Freddie King Vinyl Records Lps For Sale

Check out these new and used Freddie King vinyl records LPs for sale. Freddie King was born in 1934 in Gilmer, Texas and was taught guitar from his mother and uncle as a young boy. King started out playing acoustic blues similar to Lightning Hopkins. His family moved to Chicago in 1951 when Freddie was 16 years old, and he quickly started frequenting the local blues venues and became influenced by Eddie Taylor, Robert Junior Lockwood, Little Walter, and Muddy Waters. It was around this time that King started his own band called the Every Hour Blues Boys. In the late 1950s, Freddie became a session musician for Chess Records along with playing in Earlee Payton’s Blues Cats. By 1960, Freddie King was recording for Federal Records and put out his first single You’ve Got to Love Her With Feeling. This song was a minor success on the pop charts, but in his follow-up song Hide Away became a big sensation and King’s signature song. Freddie enjoyed his success and continued to record throughout the 60s. In 1970, he signed with Shelter Records and enjoyed more success with more popular albums. Freddie got to put out an album with Eric Clapton titled Burglar in 1974. Freddie King died in 1976 of heart failure at the young age of 42. We recommend starting your Freddie King vinyl collection with his outstanding Getting Ready from 1971. Our inventory changes frequently, so check back often, or browse our list of vinyl from blues musicians.

Freddie King Getting Ready Vinyl Lp Record

Freddie King: The Texas Cannonball of Blues Guitar

Freddie King, born Freddie Christian in Gilmer, Texas, on September 3, 1934, was a legendary blues guitarist and vocalist who made a profound impact on the genre. Often referred to as the “Texas Cannonball” for his fiery guitar style, Freddie King left an indelible mark on the blues landscape. With a career spanning several decades, his contributions to blues music continue to resonate with audiences and inspire countless musicians.

Early Life and Musical Beginnings

Freddie King’s early life was steeped in the musical traditions of Texas. He was exposed to gospel music in church and, at a young age, began playing the guitar. His early influences included blues greats like T-Bone Walker and B.B. King, both of whom left a significant imprint on his guitar playing.

Migration to Chicago and Musical Career

In the early 1950s, Freddie King migrated to Chicago, a city known for its vibrant blues scene. There, he began performing in local clubs and juke joints, fine-tuning his guitar skills and establishing his own unique style. His early recordings showcased his deep blues roots, marked by his emotive guitar work and soulful vocals.

Explosive Guitar Style

Freddie King’s guitar style was characterized by its explosive energy and relentless drive. He had an incredible ability to combine raw emotion with technical precision. His distinctive approach to the electric guitar, marked by fiery and intense solos, earned him the nickname “Texas Cannonball.” His guitar work often transcended the boundaries of traditional blues, embracing elements of rock and R&B.

Recording Career and Signature Songs

In the early 1960s, Freddie King signed with Federal Records and recorded several albums that solidified his reputation as a blues powerhouse. His signature songs, including “Hide Away” and “Have You Ever Loved a Woman,” became classics of the genre. “Hide Away,” in particular, remains a guitar standard, admired by aspiring guitarists around the world.

Influence on the Blues and Rock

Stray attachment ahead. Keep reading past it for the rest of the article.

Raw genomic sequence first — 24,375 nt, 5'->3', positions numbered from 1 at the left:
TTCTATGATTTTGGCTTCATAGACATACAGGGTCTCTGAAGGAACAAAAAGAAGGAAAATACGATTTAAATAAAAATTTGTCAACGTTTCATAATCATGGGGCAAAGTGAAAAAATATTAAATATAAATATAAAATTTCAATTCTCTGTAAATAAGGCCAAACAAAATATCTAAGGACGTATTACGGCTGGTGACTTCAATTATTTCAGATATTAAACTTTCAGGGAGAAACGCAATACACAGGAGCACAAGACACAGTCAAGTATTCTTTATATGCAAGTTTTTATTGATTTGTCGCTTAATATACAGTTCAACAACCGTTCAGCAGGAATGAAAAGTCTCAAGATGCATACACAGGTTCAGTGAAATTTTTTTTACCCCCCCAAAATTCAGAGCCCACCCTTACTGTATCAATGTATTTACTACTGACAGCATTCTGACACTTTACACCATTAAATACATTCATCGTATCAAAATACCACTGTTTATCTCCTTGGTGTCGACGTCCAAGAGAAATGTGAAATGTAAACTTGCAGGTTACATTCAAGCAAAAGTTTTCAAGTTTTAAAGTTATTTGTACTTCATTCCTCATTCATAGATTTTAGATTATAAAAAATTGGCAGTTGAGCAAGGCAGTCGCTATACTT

Freddie King’s influence on the blues genre is immeasurable. His powerful guitar work and soulful vocals helped shape the Chicago blues sound and resonated with audiences worldwide. He was one of the first blues artists to bridge the gap between blues and rock, influencing many rock guitarists who emerged in the 1960s and 1970s. Eric Clapton, Jeff Beck, and Stevie Ray Vaughan were among those who cited Freddie King as a significant influence on their music.

Live Performances and Stage Presence

Freddie King’s live performances were legendary. His charismatic stage presence, combined with his explosive guitar work and impassioned vocals, left audiences in awe. He had a natural ability to connect with listeners on a deep emotional level, making each live show a memorable experience.

Personal Struggles and Resilience

Like many blues musicians of his era, Freddie King faced personal challenges, including issues related to substance abuse. However, he continued to perform and record, displaying remarkable resilience and an unwavering commitment to his music.

Late Career and Passing

Freddie King’s career extended into the late 1970s. He continued to tour and record, earning accolades and recognition for his contributions to music. Tragically, he passed away on December 28, 1976, at the age of 42. His untimely death marked the loss of a true blues guitar virtuoso.

Legacy and Enduring Impact

Freddie King’s legacy is that of a guitar legend whose fiery style and soulful vocals continue to inspire and captivate audiences. His influence on the blues genre and the world of rock guitar playing remains profound. His music, characterized by its raw emotional power and relentless energy, serves as a timeless testament to the enduring power of the blues.


Freddie King’s life and career epitomize the essence of blues music. His guitar virtuosity, distinctive vocals, and lasting influence on the genre continue to inspire new generations of musicians. As the “Texas Cannonball,” Freddie King’s contributions to the blues are a testament to the enduring power of music to convey emotion, share stories, and connect people through the universal language of song. His music, like the blues itself, remains a reminder of the depth and complexity of the human experience.

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